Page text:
I’m tremendously enjoying the SMART EM podcasts, about which I may write more in the future. For now, if you’re interested in evidence-based medicine, parsimonious use of medical resources, and/or patient centered care, I encourage you to check it out. The one on coronary computed tomographic angiography (CCTA) included a reference to a NEJM letter by Drs. Schuur and Kosowsky that reads, in part,
CCTA did not improve patient safety. [Low risk] patients  (rate of acute myocardial infarction or death during the index visit, <1%) who underwent CCTA were no less likely to have an acute myocardial infarction or cardiac death at 30 days than patients who received traditional care. CCTA only reduced the use of provider-discretionary health care services — admission to a hospital or an observation unit. CCTA may provide a psychological benefit to physicians, but it cannot be justified from a patient’s perspective. Patients who underwent CCTA were exposed to the risks of contrast-induced nephropathy and ionizing radiation. The use of CCTA led to the diagnosis of coronary artery disease — a radiologic diagnosis of unclear value — in 1 of 20 additional patients. How should clinicians explain this diagnostic strategy to patients? “Sir, although you only have a 1 in 100 chance of having a heart attack in the next month, I do not feel safe sending you home. So, I ordered an expensive test that will not reduce your risk of a heart attack, but it could cause kidney damage or cancer.” This is not “choosing wisely.” [Emphasis added.]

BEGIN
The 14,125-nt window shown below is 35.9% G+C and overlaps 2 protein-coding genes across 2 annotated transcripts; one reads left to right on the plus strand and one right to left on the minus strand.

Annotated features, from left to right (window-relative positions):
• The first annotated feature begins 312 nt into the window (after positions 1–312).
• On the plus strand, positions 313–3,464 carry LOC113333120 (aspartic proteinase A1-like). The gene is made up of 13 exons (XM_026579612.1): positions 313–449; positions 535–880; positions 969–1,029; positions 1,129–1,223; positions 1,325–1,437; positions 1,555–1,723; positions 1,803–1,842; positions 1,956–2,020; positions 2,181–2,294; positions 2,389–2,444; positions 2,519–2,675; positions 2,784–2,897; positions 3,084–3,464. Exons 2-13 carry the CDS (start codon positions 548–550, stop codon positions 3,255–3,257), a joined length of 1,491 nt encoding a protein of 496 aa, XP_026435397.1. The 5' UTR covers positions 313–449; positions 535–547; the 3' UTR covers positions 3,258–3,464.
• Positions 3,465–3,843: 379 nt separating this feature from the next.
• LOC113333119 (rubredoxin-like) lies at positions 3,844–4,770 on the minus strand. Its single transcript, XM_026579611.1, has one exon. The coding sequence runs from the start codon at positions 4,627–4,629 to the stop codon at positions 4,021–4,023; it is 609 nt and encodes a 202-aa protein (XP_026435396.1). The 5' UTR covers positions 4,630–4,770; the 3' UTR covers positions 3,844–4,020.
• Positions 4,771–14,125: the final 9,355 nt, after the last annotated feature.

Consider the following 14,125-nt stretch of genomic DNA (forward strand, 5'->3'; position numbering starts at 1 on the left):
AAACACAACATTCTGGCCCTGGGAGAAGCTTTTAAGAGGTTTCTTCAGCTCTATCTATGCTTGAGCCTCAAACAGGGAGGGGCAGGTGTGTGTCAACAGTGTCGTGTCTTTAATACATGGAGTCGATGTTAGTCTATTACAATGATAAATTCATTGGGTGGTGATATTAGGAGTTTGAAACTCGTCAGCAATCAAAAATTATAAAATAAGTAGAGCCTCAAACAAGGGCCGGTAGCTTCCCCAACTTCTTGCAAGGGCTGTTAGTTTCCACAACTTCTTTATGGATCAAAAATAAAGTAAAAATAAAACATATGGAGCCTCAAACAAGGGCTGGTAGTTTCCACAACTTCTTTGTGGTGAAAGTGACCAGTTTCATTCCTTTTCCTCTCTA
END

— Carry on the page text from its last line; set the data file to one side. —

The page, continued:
Shorter: It’s time to wake the f*** up.